Motion to dismiss; conversion; unjust enrichment; fraudulent conveyances
By: Toshia Smith | Staff Writer
Plaintiffs are property owners. Defendants contracted with plaintiffs for the construction of their residence. Third-party plaintiffs are plaintiffs’ former law firm. Plaintiffs sued defendants for allegedly dissipating the assets of a company it owned after plaintiffs asserted claims against said company in another action. Plaintiffs commenced a breach of contract action against defendants, and were awarded a jury verdict of $2.2 million. The judgment was affirmed on appeal. Defendants made counterclaims against plaintiffs, asserting plaintiffs’ alleged lies were the basis of the court issuing judgment against defendants. Defendants also made third-party claims against plaintiffs’ former law firm who represented plaintiffs in the underlying matter. The Court here considered pre-discovery motions to dismiss.
Plaintiffs moved to dismiss defendants’ claims for (1) tortious interference with business relationships, (2) breach of the construction contract, (3) unjust enrichment, (4) recession, (5) inducement of the breach of fiduciary duty, and (6) computer fraud. Third-party plaintiffs moved to dismiss the defendants’ claims of (1) defamation, (2) tortious interference with prospective business relations, (3) business disparagement, (4) inducing the breach of fiduciary duties, (5) a violation of federal computer fraud, (6) tortious interference with contract, (7) conversion, (8) violation of Judiciary Law §487, and (9) abuse of process. Defendants moved to dismiss plaintiffs’ counter-claims of (1) conversion, (2) filing of a lis pendens, (3) punitive damages, (4) unjust enrichment, (5) fraudulent conveyance.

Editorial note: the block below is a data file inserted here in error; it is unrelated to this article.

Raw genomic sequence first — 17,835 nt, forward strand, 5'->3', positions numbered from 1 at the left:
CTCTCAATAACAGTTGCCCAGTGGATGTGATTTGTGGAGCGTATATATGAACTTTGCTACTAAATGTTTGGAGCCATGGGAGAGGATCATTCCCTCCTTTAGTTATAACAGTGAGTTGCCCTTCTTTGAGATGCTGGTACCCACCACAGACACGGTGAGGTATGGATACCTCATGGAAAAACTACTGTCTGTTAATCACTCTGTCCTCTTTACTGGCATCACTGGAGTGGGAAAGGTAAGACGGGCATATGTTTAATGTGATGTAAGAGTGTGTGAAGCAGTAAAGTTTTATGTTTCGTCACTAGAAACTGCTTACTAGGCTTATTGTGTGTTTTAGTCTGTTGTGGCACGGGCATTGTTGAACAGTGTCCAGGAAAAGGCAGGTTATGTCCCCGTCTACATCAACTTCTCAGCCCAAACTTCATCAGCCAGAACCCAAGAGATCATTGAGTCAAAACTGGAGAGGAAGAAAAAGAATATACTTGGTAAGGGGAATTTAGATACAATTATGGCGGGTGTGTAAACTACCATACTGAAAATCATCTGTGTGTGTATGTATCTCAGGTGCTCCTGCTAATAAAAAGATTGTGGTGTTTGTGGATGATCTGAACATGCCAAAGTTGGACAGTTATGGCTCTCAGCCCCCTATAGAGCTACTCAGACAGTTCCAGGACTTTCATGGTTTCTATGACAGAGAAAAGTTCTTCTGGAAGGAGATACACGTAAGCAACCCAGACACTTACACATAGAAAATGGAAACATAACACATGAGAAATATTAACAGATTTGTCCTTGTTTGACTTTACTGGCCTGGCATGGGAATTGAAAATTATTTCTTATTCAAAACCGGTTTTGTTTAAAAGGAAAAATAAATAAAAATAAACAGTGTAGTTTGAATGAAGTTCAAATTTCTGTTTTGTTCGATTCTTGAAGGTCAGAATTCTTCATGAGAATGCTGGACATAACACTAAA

Third party plaintiffs asserted that defendants’ claims fail to constitute any proper “claim over” as required by CPLR 1007, lack specificity, were raised and rejected on appeal, and are all-around frivolous. Plaintiffs asserted that defendants’ counter-claims fail because they are barred by collateral estoppel, contradict trial verdicts, there is no evidence of computer access or fraud, and the property was transferred with consideration.
The appellate court held the defendants’ claim for tortious interference against the plaintiffs failed because no interference was alleged, let alone supported by evidence. Further, the counterclaim for breach of contract was barred by collateral estoppel because the issues concerning the purchase and construction of the residence were properly litigated. Moreover, the other counter-claims were precluded under doctrine of estoppel due to prior litigation of the matters or lack of being raised in earlier motions. With regards to defendants’ defamation claim against the third-party plaintiff, the court found the third-party plaintiff is entitled to absolute privilege because third-party plaintiffs’ statements were made in the process of litigation. Additionally, the court held the defendants’ claim against third-party plaintiffs for interference with the contract fails because the issue was raised and ignored by the court, and defendants’ conversion claim fails because real property cannot be converted. Because there is no separate cause of action for punitive damages, plaintiffs’ motion to seek special damages is invalid. The court reasoned the remaining plaintiffs’ counter-claims against defendants were determined in previous motions; therefore defendants’ motions to dismiss were rejected.
Ehrenkranz v 58 MHR, LLC, 2015 NY Slip Op 50859(U), 5/27/2015 (Pines, J.).